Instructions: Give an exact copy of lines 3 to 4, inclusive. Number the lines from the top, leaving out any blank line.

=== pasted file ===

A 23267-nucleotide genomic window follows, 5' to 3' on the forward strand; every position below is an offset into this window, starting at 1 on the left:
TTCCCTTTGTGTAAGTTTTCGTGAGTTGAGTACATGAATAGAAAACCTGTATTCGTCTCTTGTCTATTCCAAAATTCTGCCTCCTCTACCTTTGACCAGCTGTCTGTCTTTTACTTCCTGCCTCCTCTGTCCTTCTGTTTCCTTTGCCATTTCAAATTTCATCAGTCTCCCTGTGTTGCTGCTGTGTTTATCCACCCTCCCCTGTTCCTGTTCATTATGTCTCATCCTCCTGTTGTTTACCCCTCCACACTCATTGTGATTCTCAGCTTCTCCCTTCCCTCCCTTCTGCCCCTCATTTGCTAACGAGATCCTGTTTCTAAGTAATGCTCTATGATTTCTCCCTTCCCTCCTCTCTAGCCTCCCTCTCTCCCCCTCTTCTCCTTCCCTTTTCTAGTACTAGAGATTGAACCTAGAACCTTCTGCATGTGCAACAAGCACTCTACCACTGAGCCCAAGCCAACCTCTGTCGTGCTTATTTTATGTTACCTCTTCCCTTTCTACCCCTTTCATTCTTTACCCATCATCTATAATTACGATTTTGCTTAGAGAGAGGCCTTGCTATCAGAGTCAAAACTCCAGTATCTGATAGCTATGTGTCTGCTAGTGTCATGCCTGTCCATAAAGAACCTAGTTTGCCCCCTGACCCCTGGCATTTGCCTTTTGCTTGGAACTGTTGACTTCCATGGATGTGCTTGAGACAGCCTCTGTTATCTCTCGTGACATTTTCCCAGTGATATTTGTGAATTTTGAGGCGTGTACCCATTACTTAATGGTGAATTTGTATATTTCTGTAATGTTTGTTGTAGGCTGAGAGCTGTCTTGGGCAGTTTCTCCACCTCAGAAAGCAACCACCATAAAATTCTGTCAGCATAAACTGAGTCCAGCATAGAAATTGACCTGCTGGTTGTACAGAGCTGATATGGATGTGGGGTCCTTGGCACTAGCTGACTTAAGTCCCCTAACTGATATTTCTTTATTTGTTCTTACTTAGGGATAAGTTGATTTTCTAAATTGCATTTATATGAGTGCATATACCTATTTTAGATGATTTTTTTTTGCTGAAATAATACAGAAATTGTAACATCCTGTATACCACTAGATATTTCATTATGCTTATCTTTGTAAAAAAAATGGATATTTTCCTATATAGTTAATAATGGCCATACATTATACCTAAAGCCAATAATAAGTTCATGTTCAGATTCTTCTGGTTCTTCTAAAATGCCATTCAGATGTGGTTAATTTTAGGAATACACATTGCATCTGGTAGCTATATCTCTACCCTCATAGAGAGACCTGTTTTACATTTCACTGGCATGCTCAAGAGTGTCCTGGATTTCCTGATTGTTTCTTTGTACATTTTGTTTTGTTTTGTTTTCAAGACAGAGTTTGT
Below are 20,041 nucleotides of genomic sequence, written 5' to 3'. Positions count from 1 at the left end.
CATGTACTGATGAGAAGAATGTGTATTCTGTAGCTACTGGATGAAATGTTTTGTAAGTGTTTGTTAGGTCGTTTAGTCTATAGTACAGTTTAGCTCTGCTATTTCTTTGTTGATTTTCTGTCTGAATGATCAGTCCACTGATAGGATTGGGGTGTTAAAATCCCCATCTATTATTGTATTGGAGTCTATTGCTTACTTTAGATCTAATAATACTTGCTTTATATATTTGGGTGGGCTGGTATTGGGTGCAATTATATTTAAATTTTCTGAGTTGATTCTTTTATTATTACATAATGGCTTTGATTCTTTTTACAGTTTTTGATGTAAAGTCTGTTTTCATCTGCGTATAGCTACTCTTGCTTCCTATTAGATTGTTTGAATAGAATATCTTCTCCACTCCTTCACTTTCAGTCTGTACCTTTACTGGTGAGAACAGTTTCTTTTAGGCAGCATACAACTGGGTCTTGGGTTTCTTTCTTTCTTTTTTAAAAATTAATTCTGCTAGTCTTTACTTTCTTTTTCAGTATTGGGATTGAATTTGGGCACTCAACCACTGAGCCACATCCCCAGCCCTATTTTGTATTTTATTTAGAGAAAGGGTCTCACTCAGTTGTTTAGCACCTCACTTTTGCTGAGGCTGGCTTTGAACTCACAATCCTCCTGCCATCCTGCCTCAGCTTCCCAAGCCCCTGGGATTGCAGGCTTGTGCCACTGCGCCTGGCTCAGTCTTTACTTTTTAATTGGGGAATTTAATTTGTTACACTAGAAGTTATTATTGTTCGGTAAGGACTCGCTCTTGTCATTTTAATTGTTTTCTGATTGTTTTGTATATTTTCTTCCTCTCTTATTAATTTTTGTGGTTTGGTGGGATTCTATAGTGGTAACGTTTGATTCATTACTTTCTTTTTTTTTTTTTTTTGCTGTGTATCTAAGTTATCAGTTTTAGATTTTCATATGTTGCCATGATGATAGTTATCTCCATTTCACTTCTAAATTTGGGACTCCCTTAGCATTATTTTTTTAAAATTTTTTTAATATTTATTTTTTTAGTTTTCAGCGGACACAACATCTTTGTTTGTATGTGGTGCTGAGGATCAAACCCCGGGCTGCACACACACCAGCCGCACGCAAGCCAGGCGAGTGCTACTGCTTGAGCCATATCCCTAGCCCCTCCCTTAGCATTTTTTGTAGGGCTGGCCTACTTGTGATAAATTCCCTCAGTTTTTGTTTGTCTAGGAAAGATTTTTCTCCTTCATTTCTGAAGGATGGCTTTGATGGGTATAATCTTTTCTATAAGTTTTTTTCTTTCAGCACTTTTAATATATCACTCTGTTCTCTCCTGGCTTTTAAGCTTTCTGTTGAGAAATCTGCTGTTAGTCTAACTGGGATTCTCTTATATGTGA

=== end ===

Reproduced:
Below are 20,041 nucleotides of genomic sequence, written 5' to 3'. Positions count from 1 at the left end.
CATGTACTGATGAGAAGAATGTGTATTCTGTAGCTACTGGATGAAATGTTTTGTAAGTGTTTGTTAGGTCGTTTAGTCTATAGTACAGTTTAGCTCTGCTATTTCTTTGTTGATTTTCTGTCTGAATGATCAGTCCACTGATAGGATTGGGGTGTTAAAATCCCCATCTATTATTGTATTGGAGTCTATTGCTTACTTTAGATCTAATAATACTTGCTTTATATATTTGGGTGGGCTGGTATTGGGTGCAATTATATTTAAATTTTCTGAGTTGATTCTTTTATTATTACATAATGGCTTTGATTCTTTTTACAGTTTTTGATGTAAAGTCTGTTTTCATCTGCGTATAGCTACTCTTGCTTCCTATTAGATTGTTTGAATAGAATATCTTCTCCACTCCTTCACTTTCAGTCTGTACCTTTACTGGTGAGAACAGTTTCTTTTAGGCAGCATACAACTGGGTCTTGGGTTTCTTTCTTTCTTTTTTAAAAATTAATTCTGCTAGTCTTTACTTTCTTTTTCAGTATTGGGATTGAATTTGGGCACTCAACCACTGAGCCACATCCCCAGCCCTATTTTGTATTTTATTTAGAGAAAGGGTCTCACTCAGTTGTTTAGCACCTCACTTTTGCTGAGGCTGGCTTTGAACTCACAATCCTCCTGCCATCCTGCCTCAGCTTCCCAAGCCCCTGGGATTGCAGGCTTGTGCCACTGCGCCTGGCTCAGTCTTTACTTTTTAATTGGGGAATTTAATTTGTTACACTAGAAGTTATTATTGTTCGGTAAGGACTCGCTCTTGTCATTTTAATTGTTTTCTGATTGTTTTGTATATTTTCTTCCTCTCTTATTAATTTTTGTGGTTTGGTGGGATTCTATAGTGGTAACGTTTGATTCATTACTTTCTTTTTTTTTTTTTTTTGCTGTGTATCTAAGTTATCAGTTTTAGATTTTCATATGTTGCCATGATGATAGTTATCTCCATTTCACTTCTAAATTTGGGACTCCCTTAGCATTATTTTTTTAAAATTTTTTTAATATTTATTTTTTTAGTTTTCAGCGGACACAACATCTTTGTTTGTATGTGGTGCTGAGGATCAAACCCCGGGCTGCACACACACCAGCCGCACGCAAGCCAGGCGAGTGCTACTGCTTGAGCCATATCCCTAGCCCCTCCCTTAGCATTTTTTGTAGGGCTGGCCTACTTGTGATAAATTCCCTCAGTTTTTGTTTGTCTAGGAAAGATTTTTCTCCTTCATTTCTGAAGGATGGCTTTGATGGGTATAATCTTTTCTATAAGTTTTTTTCTTTCAGCACTTTTAATATATCACTCTGTTCTCTCCTGGCTTTTAAGCTTTCTGTTGAGAAATCTGCTGTTAGTCTAACTGGGATTCTCTTATATGTGA